The Gringo Nod

by Steve Mullaney

Life in Xela is fraught with a number of uncomfortable social situations: What do you do when you meet your host family? (give a gift that is of your culture). What should you be tipping? (10% if the service was good). What do you do when you meet your boyfriend’s other girlfriend? (give a gift that is of your culture). Until now, however, this advice has only been on how to facilitate Guatemalan/Foreign interactions. There is nothing to make Foreign/Foreign interactions easier. This month’s WITP goes into the Gringo Nod and other popular techniques to make your encounters with your other foreigners much easier.

The point of the Gringo Nod is to express “I guess that we are both from the same country, but I am too smug to talk with you.” It is the best way to preemptively defuse questions on how to get to the nearest McDonald’s or stories about how lovely Antigua is this time of year. You should wait until the fellow foreigner is around five feet away. A greater distance and you will look overeager, less than five feet means that the other person may have already started talking to you.

Going into the nod you will want to arch your eyebrows and make your face one part bored and one part constipated. Considering that you are probably constipated anyway, it’s not like this is going to be too much of a stretch. This is really the best way to handle this particular social minefield. Should it turn out that the other person is a bore then you have successfully diverted him or her. Should it turn out that the other person is your future soul mate, then you can later use the pick-up line “Didn’t we nod smugly at each other out by La Demo?”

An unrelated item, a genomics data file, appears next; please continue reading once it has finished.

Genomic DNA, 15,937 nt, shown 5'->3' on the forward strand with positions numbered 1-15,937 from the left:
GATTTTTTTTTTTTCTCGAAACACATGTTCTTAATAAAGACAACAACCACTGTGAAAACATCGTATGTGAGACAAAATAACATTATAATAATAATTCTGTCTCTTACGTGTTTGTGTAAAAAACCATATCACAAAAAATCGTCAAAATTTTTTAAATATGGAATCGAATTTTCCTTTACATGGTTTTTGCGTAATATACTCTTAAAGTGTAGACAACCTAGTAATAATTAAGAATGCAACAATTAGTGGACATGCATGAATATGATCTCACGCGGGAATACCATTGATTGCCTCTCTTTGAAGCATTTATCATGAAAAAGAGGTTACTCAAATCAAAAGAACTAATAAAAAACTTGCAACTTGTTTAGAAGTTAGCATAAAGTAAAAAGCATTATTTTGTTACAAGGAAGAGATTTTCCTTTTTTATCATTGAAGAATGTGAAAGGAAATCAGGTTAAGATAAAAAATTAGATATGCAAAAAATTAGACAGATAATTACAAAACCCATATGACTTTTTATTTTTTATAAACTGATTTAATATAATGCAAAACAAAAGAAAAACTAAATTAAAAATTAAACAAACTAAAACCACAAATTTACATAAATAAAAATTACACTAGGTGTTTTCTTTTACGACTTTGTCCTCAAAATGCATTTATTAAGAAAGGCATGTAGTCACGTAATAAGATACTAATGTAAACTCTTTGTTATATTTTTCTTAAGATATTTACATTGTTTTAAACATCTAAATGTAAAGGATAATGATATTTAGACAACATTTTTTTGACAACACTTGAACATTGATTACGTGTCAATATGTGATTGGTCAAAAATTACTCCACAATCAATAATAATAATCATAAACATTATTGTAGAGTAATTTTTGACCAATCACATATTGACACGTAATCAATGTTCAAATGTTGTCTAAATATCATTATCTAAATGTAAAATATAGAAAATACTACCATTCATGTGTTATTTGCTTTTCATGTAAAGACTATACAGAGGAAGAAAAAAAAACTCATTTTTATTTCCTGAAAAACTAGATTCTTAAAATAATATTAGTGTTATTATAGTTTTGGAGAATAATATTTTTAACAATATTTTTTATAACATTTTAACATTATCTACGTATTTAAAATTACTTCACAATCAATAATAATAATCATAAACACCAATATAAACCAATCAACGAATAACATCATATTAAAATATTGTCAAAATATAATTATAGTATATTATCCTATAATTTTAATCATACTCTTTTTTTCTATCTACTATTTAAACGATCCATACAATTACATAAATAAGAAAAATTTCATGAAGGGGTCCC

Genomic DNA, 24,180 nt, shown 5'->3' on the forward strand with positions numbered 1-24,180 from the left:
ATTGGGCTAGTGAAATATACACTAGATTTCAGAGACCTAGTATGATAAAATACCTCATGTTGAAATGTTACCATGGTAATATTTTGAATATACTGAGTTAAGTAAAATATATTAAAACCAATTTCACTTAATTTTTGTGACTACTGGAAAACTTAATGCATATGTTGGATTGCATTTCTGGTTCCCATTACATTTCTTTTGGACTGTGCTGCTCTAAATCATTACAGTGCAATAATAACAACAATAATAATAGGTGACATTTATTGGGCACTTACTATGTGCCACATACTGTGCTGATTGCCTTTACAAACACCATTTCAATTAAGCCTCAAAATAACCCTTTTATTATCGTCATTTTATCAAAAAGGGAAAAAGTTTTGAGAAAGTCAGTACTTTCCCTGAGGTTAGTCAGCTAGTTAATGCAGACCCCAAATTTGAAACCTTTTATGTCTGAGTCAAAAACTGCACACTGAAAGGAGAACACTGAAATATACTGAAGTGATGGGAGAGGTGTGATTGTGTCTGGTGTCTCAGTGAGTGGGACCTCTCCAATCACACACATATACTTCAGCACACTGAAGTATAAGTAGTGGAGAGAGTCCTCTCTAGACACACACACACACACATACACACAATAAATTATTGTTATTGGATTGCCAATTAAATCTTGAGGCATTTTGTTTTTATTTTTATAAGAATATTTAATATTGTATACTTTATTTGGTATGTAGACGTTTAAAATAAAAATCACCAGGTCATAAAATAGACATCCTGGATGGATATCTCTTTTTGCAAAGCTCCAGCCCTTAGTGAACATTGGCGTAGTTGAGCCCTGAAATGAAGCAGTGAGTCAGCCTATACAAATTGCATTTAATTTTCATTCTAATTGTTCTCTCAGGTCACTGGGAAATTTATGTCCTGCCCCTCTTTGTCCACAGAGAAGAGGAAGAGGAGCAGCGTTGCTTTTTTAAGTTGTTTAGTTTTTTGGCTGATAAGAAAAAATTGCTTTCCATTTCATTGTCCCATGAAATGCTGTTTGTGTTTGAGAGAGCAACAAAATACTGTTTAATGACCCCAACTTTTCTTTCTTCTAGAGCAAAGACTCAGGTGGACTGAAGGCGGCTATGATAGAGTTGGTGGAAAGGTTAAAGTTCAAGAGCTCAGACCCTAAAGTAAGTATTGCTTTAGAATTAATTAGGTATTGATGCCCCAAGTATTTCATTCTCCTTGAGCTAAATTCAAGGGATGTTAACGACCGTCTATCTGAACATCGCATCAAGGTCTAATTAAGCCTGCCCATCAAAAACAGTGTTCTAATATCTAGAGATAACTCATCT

Clearly, this is a technique that should only be applied when there are two people who are meeting each other outside. In situations that have lots of foreigners present (bars, hostels, etc) you will need to do something other than nod or else you will end up with major neck problems. In these types of situations a good way to acknowledge the presence of everyone else without inviting unnecessary conversation is to pretend to speak some non-existent Eastern European language. Meeting a “Where are you coming from?” with a “Drozgetelf noog untkervist” is an acceptable technique for dealing with the “That Guy” who’s always lurking around.

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